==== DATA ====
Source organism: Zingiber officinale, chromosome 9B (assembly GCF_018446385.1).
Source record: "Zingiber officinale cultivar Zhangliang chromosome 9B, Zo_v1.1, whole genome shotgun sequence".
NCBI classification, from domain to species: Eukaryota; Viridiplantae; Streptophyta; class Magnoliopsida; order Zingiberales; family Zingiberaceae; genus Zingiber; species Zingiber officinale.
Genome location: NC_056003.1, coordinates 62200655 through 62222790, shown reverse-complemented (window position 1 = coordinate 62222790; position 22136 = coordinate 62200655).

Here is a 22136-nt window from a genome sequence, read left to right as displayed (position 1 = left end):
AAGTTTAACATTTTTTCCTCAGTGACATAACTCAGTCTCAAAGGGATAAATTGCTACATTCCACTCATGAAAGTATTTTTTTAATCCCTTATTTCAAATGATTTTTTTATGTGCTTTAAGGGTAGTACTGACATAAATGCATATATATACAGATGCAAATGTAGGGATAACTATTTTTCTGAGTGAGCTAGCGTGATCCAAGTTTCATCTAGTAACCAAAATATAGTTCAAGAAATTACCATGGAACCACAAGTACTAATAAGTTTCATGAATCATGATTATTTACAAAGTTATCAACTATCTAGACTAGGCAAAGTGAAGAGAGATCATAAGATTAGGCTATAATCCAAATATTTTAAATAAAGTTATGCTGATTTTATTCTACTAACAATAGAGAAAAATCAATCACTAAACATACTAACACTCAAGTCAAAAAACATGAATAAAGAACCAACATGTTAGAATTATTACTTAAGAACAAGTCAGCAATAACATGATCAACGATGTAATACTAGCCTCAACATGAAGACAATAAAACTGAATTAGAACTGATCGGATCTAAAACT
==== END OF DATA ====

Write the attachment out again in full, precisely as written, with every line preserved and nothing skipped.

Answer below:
Source organism: Zingiber officinale, chromosome 9B (assembly GCF_018446385.1).
Source record: "Zingiber officinale cultivar Zhangliang chromosome 9B, Zo_v1.1, whole genome shotgun sequence".
NCBI classification, from domain to species: Eukaryota; Viridiplantae; Streptophyta; class Magnoliopsida; order Zingiberales; family Zingiberaceae; genus Zingiber; species Zingiber officinale.
Genome location: NC_056003.1, coordinates 62200655 through 62222790, shown reverse-complemented (window position 1 = coordinate 62222790; position 22136 = coordinate 62200655).

Here is a 22136-nt window from a genome sequence, read left to right as displayed (position 1 = left end):
AAGTTTAACATTTTTTCCTCAGTGACATAACTCAGTCTCAAAGGGATAAATTGCTACATTCCACTCATGAAAGTATTTTTTTAATCCCTTATTTCAAATGATTTTTTTATGTGCTTTAAGGGTAGTACTGACATAAATGCATATATATACAGATGCAAATGTAGGGATAACTATTTTTCTGAGTGAGCTAGCGTGATCCAAGTTTCATCTAGTAACCAAAATATAGTTCAAGAAATTACCATGGAACCACAAGTACTAATAAGTTTCATGAATCATGATTATTTACAAAGTTATCAACTATCTAGACTAGGCAAAGTGAAGAGAGATCATAAGATTAGGCTATAATCCAAATATTTTAAATAAAGTTATGCTGATTTTATTCTACTAACAATAGAGAAAAATCAATCACTAAACATACTAACACTCAAGTCAAAAAACATGAATAAAGAACCAACATGTTAGAATTATTACTTAAGAACAAGTCAGCAATAACATGATCAACGATGTAATACTAGCCTCAACATGAAGACAATAAAACTGAATTAGAACTGATCGGATCTAAAACT